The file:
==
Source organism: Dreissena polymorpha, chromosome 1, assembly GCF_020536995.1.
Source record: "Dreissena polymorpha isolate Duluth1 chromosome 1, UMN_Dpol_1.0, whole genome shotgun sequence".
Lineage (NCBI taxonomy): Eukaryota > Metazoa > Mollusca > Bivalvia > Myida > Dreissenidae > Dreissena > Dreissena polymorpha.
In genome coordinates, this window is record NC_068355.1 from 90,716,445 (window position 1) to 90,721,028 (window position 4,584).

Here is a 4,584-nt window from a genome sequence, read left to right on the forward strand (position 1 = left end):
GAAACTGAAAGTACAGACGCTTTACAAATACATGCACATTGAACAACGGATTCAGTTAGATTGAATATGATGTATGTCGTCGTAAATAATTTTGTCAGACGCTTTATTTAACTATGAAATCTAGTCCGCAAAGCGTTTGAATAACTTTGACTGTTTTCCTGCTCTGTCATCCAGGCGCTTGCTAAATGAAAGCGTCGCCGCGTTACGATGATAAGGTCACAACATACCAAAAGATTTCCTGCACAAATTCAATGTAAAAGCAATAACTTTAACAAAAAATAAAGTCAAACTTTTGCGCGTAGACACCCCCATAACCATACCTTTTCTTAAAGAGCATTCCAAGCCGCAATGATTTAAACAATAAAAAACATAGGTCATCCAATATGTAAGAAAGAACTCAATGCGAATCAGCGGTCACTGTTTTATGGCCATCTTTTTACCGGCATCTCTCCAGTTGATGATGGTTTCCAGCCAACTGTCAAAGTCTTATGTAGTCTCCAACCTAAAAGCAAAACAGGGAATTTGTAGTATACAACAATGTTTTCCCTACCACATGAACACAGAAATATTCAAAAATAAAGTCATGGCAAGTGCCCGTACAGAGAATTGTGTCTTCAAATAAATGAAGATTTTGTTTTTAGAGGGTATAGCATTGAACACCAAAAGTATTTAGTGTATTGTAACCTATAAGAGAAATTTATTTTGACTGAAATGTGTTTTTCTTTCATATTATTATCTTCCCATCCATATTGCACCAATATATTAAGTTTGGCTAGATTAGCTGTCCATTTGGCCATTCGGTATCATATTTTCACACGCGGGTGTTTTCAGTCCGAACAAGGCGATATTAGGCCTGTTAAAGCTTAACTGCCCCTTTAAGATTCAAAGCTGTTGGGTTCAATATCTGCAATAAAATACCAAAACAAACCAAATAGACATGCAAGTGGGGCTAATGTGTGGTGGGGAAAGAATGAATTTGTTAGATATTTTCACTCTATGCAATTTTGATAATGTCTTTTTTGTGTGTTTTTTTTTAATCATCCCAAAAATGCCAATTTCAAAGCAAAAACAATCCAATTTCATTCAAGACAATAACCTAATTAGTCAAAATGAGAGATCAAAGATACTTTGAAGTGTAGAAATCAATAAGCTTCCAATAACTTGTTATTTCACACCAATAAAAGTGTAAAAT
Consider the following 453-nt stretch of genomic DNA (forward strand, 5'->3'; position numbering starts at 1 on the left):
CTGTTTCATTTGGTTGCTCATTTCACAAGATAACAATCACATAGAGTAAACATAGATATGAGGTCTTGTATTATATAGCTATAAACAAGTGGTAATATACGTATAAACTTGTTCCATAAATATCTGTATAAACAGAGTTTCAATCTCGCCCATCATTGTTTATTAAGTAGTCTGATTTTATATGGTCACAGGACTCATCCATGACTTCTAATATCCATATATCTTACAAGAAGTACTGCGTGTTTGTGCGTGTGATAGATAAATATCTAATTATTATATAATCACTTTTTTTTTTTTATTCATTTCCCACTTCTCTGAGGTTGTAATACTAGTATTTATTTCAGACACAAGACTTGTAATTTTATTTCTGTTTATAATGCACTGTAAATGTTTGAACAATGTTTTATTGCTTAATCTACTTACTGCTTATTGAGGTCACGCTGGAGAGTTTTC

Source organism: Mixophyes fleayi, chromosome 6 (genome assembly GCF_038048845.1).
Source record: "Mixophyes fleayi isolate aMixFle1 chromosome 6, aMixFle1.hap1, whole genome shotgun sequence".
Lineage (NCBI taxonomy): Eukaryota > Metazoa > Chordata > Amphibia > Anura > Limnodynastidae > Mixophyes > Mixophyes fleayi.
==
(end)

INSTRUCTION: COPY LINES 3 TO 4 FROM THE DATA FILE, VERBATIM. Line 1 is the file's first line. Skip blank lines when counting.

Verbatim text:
Lineage (NCBI taxonomy): Eukaryota > Metazoa > Mollusca > Bivalvia > Myida > Dreissenidae > Dreissena > Dreissena polymorpha.
In genome coordinates, this window is record NC_068355.1 from 90,716,445 (window position 1) to 90,721,028 (window position 4,584).